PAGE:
Mr Bradley: Even words that are not wisdom.

The Chair: That is right. We just picked up yours, Mr Bradley.

Mr Lurie: Since 1985 there have not been formal reviews, although in the last few months the ministry has received some comments from people who have been approached by some of the US facilities. They are suggesting that while some of them are quite good, there are certainly others where they would not recommend we make any referrals or pay for services. They are suggesting that some of them use techniques of behaviour management that would be illegal under the current Ontario Mental Health Act.

The Chair: Would you be able to provide that information to the committee?

Mr Lurie: Yes. I have two --

The Chair: Perhaps not on the record, since those comments may or may not be ones people would want on the public record. If you can provide those to us, it would be most helpful.

Ms Haeck: Fairly recently I had a constituent in a position of needing some treatment and whose counsellor or doctor got a recommendation to a facility in New Orleans. In negotiating with some staff within the OHIP offices, he received a letter saying he was required to pay 25% and that he had to provide proof that he paid 25% of those costs.

The newspaper reports have made it known very widely that that obligation is not universal, that in fact patients on a fairly regular basis, and maybe through some of these brokers who are used here, seem to be able to work out some other deal, that the facility in question will accept the 75% OHIP payment and the patient is not required to pay the 25%. To what degree can you comment on the veracity of the newspaper accounts, and what is the position on the obligation of an individual to pay 25%?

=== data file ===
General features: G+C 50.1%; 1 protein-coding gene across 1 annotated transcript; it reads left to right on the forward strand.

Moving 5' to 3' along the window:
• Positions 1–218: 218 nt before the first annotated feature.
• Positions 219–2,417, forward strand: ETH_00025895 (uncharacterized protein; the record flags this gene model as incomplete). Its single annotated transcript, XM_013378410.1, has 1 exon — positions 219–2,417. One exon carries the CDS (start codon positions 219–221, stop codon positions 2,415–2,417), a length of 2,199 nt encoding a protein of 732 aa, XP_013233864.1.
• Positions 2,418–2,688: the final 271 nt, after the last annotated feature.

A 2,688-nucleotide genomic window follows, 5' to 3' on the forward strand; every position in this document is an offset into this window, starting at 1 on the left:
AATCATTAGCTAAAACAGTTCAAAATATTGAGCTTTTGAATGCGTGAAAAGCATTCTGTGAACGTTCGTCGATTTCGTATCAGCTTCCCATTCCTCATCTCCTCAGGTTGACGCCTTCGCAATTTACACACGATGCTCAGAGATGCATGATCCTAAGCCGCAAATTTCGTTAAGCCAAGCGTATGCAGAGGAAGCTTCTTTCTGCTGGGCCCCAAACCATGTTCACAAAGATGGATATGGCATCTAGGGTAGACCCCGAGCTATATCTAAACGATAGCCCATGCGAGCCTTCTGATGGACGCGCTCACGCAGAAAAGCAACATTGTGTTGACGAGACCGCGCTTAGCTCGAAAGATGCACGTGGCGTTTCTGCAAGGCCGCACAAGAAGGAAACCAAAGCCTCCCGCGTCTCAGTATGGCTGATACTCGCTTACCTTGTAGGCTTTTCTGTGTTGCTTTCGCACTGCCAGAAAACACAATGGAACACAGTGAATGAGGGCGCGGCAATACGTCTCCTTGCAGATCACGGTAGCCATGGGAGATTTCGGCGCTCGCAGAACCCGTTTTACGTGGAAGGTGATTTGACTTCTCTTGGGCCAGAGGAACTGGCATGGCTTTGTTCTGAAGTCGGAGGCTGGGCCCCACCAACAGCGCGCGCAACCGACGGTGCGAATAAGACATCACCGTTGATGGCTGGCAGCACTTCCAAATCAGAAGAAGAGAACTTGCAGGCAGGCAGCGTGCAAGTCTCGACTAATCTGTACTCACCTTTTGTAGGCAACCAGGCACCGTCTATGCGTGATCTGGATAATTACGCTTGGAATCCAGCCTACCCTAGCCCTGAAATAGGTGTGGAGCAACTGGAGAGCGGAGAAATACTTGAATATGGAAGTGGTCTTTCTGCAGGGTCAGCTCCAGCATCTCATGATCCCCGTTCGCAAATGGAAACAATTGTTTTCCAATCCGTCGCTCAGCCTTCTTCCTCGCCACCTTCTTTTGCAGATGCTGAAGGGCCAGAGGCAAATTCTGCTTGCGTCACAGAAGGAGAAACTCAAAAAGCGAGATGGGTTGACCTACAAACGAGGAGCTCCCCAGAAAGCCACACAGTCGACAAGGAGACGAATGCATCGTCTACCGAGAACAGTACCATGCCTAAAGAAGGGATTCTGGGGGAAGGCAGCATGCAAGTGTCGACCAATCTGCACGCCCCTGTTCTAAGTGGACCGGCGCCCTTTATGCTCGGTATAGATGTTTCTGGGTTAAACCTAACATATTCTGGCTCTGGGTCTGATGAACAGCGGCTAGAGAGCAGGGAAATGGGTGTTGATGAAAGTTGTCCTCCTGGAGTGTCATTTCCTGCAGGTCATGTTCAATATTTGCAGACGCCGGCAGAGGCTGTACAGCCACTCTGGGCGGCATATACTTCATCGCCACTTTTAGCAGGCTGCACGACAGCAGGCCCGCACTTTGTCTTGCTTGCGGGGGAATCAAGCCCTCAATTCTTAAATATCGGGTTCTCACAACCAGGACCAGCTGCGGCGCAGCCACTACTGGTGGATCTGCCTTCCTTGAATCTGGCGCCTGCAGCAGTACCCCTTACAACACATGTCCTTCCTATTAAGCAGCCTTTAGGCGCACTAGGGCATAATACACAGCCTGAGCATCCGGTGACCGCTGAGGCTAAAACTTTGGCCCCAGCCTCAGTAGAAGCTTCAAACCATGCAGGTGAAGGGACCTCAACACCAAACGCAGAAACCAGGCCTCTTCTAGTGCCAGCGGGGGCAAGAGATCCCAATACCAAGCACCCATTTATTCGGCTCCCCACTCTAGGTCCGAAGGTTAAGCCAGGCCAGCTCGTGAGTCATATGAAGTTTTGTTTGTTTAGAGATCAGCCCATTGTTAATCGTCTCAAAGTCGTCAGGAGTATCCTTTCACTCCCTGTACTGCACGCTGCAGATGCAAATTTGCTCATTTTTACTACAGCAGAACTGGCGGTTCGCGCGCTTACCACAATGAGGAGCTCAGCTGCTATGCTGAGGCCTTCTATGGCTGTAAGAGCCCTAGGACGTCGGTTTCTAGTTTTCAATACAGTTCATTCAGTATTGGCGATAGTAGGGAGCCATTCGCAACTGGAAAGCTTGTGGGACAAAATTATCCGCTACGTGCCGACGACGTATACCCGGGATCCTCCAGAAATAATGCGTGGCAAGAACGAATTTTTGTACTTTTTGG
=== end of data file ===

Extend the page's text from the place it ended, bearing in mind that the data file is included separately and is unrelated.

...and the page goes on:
Dr Barkin: In my opening remarks I commented on the fact that one of the factors that tended to negate the 75% I referred to, or thought would be a reasonable deterrent in 1988, was the practice that you have described of facilities finding ways to "forgive" the 25%. It is not a consistent pattern, but certainly one we became aware of through the latter part of 1990. As far as the ministry's change in procedures to try to deal with that, I will let the general manager of OHIP comment on that, if I may.

Mr McNaughton: The attention has increased on this particular aspect about a country and payment. Dr Bob MacMillan and his staff in Kingston have reacted in an appropriate way, in the sense of more scrutiny of everything passing our desks. The law is quite clear, and I think what you are commenting on is that every effort is being taken to apply the law at this time, particularly because of the magnitude of the problem, the attention on the problem and so on. We are in a period of time now, until new policy takes over, that will be much simpler. The reason for new policy obviously is to avoid the kind of situation you just described. It is not an ideal situation and hopefully a new policy will avoid such situations. What you are describing is application of the current regulations with full rigour by our staff in Kingston.